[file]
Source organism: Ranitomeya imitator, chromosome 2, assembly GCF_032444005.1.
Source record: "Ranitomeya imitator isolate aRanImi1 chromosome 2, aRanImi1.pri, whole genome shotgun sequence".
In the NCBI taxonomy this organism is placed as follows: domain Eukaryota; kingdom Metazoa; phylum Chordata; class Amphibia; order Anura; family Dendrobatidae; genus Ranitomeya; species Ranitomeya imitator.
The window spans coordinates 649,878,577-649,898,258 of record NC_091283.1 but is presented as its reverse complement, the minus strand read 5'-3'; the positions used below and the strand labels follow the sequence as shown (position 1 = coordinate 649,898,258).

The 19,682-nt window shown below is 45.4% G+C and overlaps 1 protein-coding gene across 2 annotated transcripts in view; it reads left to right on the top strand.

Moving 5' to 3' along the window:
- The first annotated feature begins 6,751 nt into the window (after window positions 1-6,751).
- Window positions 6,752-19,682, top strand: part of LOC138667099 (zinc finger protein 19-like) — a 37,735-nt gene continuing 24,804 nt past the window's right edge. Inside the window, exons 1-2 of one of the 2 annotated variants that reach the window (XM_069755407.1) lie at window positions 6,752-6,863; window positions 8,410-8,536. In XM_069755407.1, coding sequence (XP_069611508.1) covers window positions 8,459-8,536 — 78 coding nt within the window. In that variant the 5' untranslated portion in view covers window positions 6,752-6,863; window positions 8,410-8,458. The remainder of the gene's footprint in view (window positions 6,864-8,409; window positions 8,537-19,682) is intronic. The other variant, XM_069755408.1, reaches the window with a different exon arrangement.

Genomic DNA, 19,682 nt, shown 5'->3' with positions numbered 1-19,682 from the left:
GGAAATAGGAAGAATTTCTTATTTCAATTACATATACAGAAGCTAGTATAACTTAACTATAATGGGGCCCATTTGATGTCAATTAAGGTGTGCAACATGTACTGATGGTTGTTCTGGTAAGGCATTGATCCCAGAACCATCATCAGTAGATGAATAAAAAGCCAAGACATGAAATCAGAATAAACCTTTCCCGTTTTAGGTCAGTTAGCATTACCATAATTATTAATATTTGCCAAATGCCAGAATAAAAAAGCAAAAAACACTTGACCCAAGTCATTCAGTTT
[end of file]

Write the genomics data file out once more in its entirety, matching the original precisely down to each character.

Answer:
Source organism: Ranitomeya imitator, chromosome 2, assembly GCF_032444005.1.
Source record: "Ranitomeya imitator isolate aRanImi1 chromosome 2, aRanImi1.pri, whole genome shotgun sequence".
In the NCBI taxonomy this organism is placed as follows: domain Eukaryota; kingdom Metazoa; phylum Chordata; class Amphibia; order Anura; family Dendrobatidae; genus Ranitomeya; species Ranitomeya imitator.
The window spans coordinates 649,878,577-649,898,258 of record NC_091283.1 but is presented as its reverse complement, the minus strand read 5'-3'; the positions used below and the strand labels follow the sequence as shown (position 1 = coordinate 649,898,258).

The 19,682-nt window shown below is 45.4% G+C and overlaps 1 protein-coding gene across 2 annotated transcripts in view; it reads left to right on the top strand.

Moving 5' to 3' along the window:
- The first annotated feature begins 6,751 nt into the window (after window positions 1-6,751).
- Window positions 6,752-19,682, top strand: part of LOC138667099 (zinc finger protein 19-like) — a 37,735-nt gene continuing 24,804 nt past the window's right edge. Inside the window, exons 1-2 of one of the 2 annotated variants that reach the window (XM_069755407.1) lie at window positions 6,752-6,863; window positions 8,410-8,536. In XM_069755407.1, coding sequence (XP_069611508.1) covers window positions 8,459-8,536 — 78 coding nt within the window. In that variant the 5' untranslated portion in view covers window positions 6,752-6,863; window positions 8,410-8,458. The remainder of the gene's footprint in view (window positions 6,864-8,409; window positions 8,537-19,682) is intronic. The other variant, XM_069755408.1, reaches the window with a different exon arrangement.

Genomic DNA, 19,682 nt, shown 5'->3' with positions numbered 1-19,682 from the left:
GGAAATAGGAAGAATTTCTTATTTCAATTACATATACAGAAGCTAGTATAACTTAACTATAATGGGGCCCATTTGATGTCAATTAAGGTGTGCAACATGTACTGATGGTTGTTCTGGTAAGGCATTGATCCCAGAACCATCATCAGTAGATGAATAAAAAGCCAAGACATGAAATCAGAATAAACCTTTCCCGTTTTAGGTCAGTTAGCATTACCATAATTATTAATATTTGCCAAATGCCAGAATAAAAAAGCAAAAAACACTTGACCCAAGTCATTCAGTTT